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Q & A With Nick Johnson on State Budgets and Education Reform


As today’s USA Today details, policymakers, unions, and celebrities are speaking out against large-scale teacher layoffs across the country — the Obama Administration estimates that as many as 300,000 teachers could lose their jobs. School districts face tough spending choices due to state budget cuts and an end to federal Recovery Act funding.

We sat down with Nick Johnson, Director of the Center’s State Fiscal Project, to discuss state budgets and education reform (Nick blogged about this subject earlier here and here).

1. Nick, how has the recession affected state budgets for education?

Education is the single biggest item in state budgets. So when the recession triggered an unprecedented decline in state revenues, most states cut education spending to help balance their budgets.

Over the past two years, at least 29 states and the District of Columbia have cut K-12 spending and at least 39 states have cut funding, raised tuition, or both, for public colleges and universities.

2. How do these budget cuts affect schools and students?

Budget cuts undermine the kinds of education improvements and reforms that experts agree help students learn and achieve.  For example, research suggests that teacher quality is the most important determinant of student success.  But a number of school districts have reduced teacher wages through furloughs since the start of the recession and have resorted to hiring freezes.  Reducing wages, needless to say, is not a good strategy for attracting and keeping great teachers.

3. What are other ways that budget cuts are undermining student achievement?

For a number of years, states have been trying to reduce class sizes because there’s some evidence it helps student learning. To get smaller classes, you need more teachers.  But when teachers are being laid off, it’s difficult to reduce the size of classes. In fact, in a survey of school administrators, a quarter of them said that they’re increasing class sizes this year.

Here’s another example.  There’s research showing that more student learning time can improve achievement. But, budget cuts are making it more difficult to provide that extra learning time.  Hawaii’s schools are closing on Fridays because of teacher furloughs.  And, New Jersey is cutting funding for afterschool programs, which will reduce learning time.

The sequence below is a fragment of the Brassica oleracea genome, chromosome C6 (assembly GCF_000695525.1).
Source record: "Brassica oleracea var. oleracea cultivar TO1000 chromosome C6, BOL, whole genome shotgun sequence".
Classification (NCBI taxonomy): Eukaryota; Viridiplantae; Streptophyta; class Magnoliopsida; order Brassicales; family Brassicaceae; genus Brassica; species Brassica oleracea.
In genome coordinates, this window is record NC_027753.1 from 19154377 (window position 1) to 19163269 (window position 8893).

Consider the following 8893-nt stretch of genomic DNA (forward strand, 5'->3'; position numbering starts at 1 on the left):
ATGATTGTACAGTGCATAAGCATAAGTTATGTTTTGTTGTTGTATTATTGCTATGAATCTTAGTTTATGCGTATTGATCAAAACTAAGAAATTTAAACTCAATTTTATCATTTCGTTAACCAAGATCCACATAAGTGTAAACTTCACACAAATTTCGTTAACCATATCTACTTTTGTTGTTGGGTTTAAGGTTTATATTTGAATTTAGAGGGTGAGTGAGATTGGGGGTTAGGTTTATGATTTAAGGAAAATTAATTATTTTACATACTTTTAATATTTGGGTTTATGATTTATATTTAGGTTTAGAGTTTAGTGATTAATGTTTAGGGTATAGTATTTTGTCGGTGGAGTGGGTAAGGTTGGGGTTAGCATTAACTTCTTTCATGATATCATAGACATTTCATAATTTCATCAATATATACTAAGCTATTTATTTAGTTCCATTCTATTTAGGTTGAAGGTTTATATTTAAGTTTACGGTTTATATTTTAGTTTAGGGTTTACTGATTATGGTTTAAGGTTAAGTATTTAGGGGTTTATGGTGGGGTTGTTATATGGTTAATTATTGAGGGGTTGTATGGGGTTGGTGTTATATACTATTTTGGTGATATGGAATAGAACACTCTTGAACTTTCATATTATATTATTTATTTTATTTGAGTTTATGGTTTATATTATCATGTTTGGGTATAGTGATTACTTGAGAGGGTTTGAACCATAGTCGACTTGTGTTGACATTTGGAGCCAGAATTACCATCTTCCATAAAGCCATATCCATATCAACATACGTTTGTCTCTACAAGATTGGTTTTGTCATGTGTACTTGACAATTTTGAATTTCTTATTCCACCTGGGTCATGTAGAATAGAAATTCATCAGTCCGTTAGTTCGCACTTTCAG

4. There is some evidence that the economy is growing again. Does this mean that state budgets are out of the woods – and education won’t be cut further?

Unfortunately not. State budgets won’t really improve until people start earning more and spending more and generating more revenue for state governments, and that won’t happen until unemployment starts to decline.

That means more cuts are on the way for states’ next budget year, which starts July 1 in most states. Proposed cuts include layoffs for nearly 22,000 teachers in California and 17,000 teachers in Illinois, while New Jersey is considering roughly $1 billion in cuts to K-12 and higher education. That survey of school administrators found that 62 percent of them expect to increase class sizes next school year, and a third of them say they might have to eliminate summer school next year altogether.

5. You’ve talked about some of the ramifications that cuts like this have on students. What about their impact on the economy?

The economic impact is huge in the short run and in the long run. In the short term, cutting education weakens the economic recovery.  For example, teachers who get laid-off don’t spend much money in local stores. There’s a ripple effect that really endangers the whole economy.

In the long term, employers need skilled workers. The way to create the workforce of the future is to have great schools. If we want our economy to grow down the road, we have to make smart investments in our children now.

6. Has the Recovery Act helped reduce these education cuts?

Absolutely.  The Recovery Act allocated to states $140 billion to help maintain public services. These funds cut the size of states’ budget shortfalls by about a third, and if you talk to state legislators and governors, they will tell you that the cuts in education and other services would have been a lot worse without these changes.

Here is the problem, though. This aid was designed to be temporary and expire after roughly two years, and we’re coming up on that expiration date. The federal funds will run out before state budgets recover.

7. What should Congress do?

Congress should extend the federal funds — even just for six months or so. This will help get the unemployment rate down, which will help state revenues recover — then states can get back to the important business of making sure our schools produce the well-educated work force we’ll need for this country to remain competitive and to prosper.

If you’re interested in more detail or would like state-specific information, we have a longer report on this topic.

You can also download this podcast on iTunes.